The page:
The Fifty Best Albums of 2015
Over the course of a few solitary days spent putting together the longlist of Best Fit's favourite albums of 2015, it hit me just what a great year it is for the concept behind an "album".
Me is both a fabulous anthology of boisterous pop songs, and a timely, revelatory album for a lot of people to live vicariously through. It’s not exactly a Catcher In The Rye or Less Than Zero type coming of age story, but Rodriguez has the potential to spark enlightenment of reality with her sentiments of self-realisation and emotional honesty.
Perpetual Motion People lives up to its title. Furman never sounds like he's fronting the same band on any two tracks, and the copious, fascinating sleevenotes which accompany the record give every song its own address. In the essay, Furman talks candidly of pivotal moments in his life which he drew on for the making of the record: suicidal thoughts in his early twenties, his rising popularity, coming out as non-gender-binary.
Ultimately, he comes to the realisation that "I would never fully join this society; I would always be somehow outside of it...If nothing else, it's an interesting way to live."
I Love You, Honeybear is love not as a transformative experience or something that enables the person or persons in love to undergo a metamorphosis; it’s warts-and-all love, an admission that being in love might make you happier that you’re with someone who loves you back (and, importantly, understands and accepts your flaws) but it doesn’t change your worldview, your pessimistic nature, your self-destructive traits – just as you are unable to change your partner’s particular characteristics by falling in love.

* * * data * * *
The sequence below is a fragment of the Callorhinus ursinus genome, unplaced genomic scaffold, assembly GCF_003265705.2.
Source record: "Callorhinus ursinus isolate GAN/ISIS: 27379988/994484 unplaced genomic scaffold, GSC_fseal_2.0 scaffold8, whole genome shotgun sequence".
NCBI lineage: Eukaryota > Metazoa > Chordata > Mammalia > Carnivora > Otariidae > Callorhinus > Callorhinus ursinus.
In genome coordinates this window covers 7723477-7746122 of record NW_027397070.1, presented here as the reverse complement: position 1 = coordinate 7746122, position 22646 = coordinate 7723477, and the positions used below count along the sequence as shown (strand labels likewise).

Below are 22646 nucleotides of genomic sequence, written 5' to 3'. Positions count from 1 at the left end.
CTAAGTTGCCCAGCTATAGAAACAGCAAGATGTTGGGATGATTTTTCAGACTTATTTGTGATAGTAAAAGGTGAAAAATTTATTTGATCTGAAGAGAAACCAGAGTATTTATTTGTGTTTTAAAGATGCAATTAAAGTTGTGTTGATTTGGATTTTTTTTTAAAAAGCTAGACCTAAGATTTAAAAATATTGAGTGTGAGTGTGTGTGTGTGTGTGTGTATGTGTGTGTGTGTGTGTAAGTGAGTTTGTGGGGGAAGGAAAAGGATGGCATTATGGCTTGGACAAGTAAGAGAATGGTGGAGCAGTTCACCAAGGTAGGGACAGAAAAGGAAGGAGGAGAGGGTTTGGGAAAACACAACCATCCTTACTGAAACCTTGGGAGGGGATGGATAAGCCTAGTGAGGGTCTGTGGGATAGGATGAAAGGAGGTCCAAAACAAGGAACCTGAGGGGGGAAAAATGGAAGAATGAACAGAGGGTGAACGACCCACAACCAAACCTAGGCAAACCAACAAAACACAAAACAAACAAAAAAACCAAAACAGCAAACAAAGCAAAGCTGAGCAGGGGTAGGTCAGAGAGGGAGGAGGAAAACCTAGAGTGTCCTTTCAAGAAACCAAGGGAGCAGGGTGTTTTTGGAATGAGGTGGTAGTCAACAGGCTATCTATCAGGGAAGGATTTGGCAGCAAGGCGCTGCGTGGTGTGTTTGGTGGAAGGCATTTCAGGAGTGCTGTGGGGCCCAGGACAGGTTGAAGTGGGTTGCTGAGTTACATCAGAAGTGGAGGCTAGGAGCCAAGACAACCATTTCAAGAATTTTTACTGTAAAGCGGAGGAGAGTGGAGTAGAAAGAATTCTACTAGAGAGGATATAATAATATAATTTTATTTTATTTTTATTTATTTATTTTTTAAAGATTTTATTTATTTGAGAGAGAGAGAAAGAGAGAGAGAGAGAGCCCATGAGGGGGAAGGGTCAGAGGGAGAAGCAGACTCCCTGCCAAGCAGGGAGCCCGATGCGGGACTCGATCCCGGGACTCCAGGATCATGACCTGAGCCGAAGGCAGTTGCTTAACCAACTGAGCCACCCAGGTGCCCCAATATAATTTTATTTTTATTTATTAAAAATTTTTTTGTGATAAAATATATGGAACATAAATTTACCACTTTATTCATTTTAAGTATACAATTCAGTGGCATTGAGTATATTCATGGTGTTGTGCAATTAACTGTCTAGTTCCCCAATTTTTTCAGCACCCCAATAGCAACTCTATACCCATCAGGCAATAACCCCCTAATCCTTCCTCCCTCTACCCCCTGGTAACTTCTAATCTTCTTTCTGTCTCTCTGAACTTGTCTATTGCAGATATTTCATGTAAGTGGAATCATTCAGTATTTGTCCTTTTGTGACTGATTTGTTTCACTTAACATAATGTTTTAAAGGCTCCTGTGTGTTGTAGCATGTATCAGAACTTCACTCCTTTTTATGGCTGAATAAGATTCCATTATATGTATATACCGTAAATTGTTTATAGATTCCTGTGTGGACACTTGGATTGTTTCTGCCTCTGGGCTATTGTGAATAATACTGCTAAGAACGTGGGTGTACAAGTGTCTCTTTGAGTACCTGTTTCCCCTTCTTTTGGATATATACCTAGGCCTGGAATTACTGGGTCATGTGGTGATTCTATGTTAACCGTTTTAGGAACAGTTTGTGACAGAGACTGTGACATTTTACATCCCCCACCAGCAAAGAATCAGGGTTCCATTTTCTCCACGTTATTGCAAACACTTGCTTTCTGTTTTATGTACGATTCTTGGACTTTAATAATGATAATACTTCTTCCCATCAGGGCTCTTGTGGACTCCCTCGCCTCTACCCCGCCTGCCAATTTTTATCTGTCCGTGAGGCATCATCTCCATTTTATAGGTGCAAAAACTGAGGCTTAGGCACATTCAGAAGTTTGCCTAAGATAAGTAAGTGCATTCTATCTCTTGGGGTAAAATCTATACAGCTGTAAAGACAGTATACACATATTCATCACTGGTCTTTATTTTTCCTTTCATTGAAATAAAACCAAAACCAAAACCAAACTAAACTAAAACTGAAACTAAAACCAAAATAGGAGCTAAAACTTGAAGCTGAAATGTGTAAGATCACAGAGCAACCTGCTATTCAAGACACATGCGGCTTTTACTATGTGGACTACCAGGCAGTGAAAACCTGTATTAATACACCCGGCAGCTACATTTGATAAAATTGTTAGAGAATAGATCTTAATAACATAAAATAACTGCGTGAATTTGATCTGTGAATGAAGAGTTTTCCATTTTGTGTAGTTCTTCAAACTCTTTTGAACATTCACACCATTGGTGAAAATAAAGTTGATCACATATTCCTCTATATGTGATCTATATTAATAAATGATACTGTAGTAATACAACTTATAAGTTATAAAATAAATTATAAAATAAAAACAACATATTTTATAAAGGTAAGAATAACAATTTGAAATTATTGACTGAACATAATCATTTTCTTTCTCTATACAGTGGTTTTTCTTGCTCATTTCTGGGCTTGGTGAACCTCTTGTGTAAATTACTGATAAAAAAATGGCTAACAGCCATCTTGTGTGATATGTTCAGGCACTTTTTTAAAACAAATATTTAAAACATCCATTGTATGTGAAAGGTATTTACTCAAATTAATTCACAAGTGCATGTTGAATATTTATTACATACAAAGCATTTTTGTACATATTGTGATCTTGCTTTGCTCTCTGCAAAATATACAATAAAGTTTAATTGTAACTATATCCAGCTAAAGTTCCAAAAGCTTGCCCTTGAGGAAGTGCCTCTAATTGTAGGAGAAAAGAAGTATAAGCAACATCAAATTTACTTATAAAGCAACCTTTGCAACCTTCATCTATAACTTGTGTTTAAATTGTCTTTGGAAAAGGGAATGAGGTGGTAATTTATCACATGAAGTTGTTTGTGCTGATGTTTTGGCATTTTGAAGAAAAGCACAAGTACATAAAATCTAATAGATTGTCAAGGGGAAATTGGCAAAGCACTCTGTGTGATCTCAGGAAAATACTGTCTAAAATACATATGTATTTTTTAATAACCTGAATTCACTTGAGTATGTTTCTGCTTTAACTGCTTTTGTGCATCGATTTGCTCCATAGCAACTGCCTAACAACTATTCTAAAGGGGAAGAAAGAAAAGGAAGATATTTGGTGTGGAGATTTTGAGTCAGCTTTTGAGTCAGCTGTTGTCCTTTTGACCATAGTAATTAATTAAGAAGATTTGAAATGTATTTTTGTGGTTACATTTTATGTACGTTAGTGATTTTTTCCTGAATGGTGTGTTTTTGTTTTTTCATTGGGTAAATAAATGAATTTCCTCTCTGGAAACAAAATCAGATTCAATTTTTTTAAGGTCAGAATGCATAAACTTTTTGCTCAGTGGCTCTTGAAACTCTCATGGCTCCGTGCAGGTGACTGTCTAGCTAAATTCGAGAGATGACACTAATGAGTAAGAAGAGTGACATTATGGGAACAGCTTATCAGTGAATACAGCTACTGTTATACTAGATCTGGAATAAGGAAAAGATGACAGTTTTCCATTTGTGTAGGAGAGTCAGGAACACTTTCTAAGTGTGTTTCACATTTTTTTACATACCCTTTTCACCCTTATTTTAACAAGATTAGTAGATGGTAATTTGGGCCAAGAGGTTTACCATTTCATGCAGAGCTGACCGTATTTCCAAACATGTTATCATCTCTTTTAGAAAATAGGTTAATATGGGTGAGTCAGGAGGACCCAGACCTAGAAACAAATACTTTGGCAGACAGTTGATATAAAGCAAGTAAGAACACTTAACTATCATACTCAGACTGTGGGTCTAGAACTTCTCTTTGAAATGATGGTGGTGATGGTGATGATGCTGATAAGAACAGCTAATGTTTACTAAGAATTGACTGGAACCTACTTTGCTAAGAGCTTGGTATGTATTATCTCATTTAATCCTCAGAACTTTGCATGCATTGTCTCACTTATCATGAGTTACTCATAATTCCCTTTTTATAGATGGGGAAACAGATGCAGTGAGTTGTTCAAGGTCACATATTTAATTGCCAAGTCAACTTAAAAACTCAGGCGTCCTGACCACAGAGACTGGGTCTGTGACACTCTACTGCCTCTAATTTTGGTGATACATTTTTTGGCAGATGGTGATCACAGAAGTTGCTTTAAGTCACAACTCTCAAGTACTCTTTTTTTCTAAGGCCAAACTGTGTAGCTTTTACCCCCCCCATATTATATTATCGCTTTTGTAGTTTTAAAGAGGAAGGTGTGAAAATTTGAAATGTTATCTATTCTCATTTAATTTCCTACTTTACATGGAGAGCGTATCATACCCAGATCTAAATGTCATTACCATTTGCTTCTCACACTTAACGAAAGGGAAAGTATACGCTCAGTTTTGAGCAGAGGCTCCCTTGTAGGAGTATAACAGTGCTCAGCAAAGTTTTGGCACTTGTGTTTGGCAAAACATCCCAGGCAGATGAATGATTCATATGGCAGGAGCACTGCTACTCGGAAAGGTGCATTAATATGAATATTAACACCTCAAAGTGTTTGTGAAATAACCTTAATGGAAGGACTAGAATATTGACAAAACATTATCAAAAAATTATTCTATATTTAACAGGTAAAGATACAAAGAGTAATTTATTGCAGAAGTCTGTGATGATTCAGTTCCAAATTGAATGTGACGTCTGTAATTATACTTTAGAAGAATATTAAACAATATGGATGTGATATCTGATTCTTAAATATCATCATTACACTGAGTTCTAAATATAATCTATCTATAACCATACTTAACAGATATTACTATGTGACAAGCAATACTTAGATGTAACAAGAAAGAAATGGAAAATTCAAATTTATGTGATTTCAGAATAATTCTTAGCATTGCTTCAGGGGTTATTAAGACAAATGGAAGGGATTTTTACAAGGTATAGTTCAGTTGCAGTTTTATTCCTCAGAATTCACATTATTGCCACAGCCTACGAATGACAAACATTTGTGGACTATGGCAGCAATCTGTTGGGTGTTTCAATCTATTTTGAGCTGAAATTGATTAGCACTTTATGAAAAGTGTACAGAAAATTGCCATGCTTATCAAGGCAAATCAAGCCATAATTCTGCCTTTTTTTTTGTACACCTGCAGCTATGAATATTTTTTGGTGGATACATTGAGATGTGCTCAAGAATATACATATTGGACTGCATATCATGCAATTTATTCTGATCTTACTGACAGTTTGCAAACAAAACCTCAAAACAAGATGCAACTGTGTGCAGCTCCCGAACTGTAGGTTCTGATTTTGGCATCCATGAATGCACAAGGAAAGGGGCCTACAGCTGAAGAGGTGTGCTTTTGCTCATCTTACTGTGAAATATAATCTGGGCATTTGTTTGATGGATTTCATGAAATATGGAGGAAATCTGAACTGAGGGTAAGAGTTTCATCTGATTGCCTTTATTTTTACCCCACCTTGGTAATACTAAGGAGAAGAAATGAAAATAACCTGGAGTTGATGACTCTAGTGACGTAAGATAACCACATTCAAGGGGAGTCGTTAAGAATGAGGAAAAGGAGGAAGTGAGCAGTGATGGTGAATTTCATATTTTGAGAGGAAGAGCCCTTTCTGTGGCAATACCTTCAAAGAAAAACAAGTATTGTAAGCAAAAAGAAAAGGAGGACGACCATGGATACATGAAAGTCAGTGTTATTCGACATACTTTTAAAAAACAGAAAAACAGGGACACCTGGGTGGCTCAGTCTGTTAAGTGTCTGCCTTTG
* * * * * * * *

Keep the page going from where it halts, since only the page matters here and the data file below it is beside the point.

Floating Points has always stood out by making electronic music able to bridge a gap between dancefloors and bedrooms without alienating either camp and Elaenia is as impressive and rewarding as you want to be. If you’re looking for some music to jog to, this probably isn’t it. But for an album to lose 40 minutes in – to remember what it feels like for an LP to challenge the listener to stay enveloped for its whole duration – look no further.
What Went Down is a consolidation and refinement of Foals’ artistic strengths and explorations over their previous trio of albums. Yet, after dashing and long-stepping their way from squawking math-rock curios to, at once, hulking but limber rock titans, Foals has reached a precipice. It’s not difficult to see certain harm peering over the edge, though the veneered beauty of the scenery below may prove too enchanting to pass up.